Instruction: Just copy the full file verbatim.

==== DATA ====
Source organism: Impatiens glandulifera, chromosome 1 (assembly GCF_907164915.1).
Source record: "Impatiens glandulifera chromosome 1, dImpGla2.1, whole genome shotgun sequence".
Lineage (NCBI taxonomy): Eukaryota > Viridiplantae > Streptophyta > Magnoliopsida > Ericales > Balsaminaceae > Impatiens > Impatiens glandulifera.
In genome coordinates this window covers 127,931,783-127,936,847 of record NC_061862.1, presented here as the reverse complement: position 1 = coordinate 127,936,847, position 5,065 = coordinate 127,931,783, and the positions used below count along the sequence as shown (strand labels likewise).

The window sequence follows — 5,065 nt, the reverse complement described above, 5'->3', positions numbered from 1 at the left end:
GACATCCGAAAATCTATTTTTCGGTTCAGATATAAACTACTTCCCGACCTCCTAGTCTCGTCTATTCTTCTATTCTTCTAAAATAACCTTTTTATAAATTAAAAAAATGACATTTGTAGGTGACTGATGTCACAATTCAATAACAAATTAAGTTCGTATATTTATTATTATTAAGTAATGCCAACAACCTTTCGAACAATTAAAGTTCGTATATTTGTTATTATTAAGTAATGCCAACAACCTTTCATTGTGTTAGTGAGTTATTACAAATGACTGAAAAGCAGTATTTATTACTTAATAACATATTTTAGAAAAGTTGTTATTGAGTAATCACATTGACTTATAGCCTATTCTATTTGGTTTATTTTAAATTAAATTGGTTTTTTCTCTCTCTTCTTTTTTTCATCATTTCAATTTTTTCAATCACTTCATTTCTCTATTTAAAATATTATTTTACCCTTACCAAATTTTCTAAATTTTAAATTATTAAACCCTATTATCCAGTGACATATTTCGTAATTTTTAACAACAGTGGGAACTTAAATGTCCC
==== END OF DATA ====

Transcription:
Source organism: Impatiens glandulifera, chromosome 1 (assembly GCF_907164915.1).
Source record: "Impatiens glandulifera chromosome 1, dImpGla2.1, whole genome shotgun sequence".
Lineage (NCBI taxonomy): Eukaryota > Viridiplantae > Streptophyta > Magnoliopsida > Ericales > Balsaminaceae > Impatiens > Impatiens glandulifera.
In genome coordinates this window covers 127,931,783-127,936,847 of record NC_061862.1, presented here as the reverse complement: position 1 = coordinate 127,936,847, position 5,065 = coordinate 127,931,783, and the positions used below count along the sequence as shown (strand labels likewise).

The window sequence follows — 5,065 nt, the reverse complement described above, 5'->3', positions numbered from 1 at the left end:
GACATCCGAAAATCTATTTTTCGGTTCAGATATAAACTACTTCCCGACCTCCTAGTCTCGTCTATTCTTCTATTCTTCTAAAATAACCTTTTTATAAATTAAAAAAATGACATTTGTAGGTGACTGATGTCACAATTCAATAACAAATTAAGTTCGTATATTTATTATTATTAAGTAATGCCAACAACCTTTCGAACAATTAAAGTTCGTATATTTGTTATTATTAAGTAATGCCAACAACCTTTCATTGTGTTAGTGAGTTATTACAAATGACTGAAAAGCAGTATTTATTACTTAATAACATATTTTAGAAAAGTTGTTATTGAGTAATCACATTGACTTATAGCCTATTCTATTTGGTTTATTTTAAATTAAATTGGTTTTTTCTCTCTCTTCTTTTTTTCATCATTTCAATTTTTTCAATCACTTCATTTCTCTATTTAAAATATTATTTTACCCTTACCAAATTTTCTAAATTTTAAATTATTAAACCCTATTATCCAGTGACATATTTCGTAATTTTTAACAACAGTGGGAACTTAAATGTCCC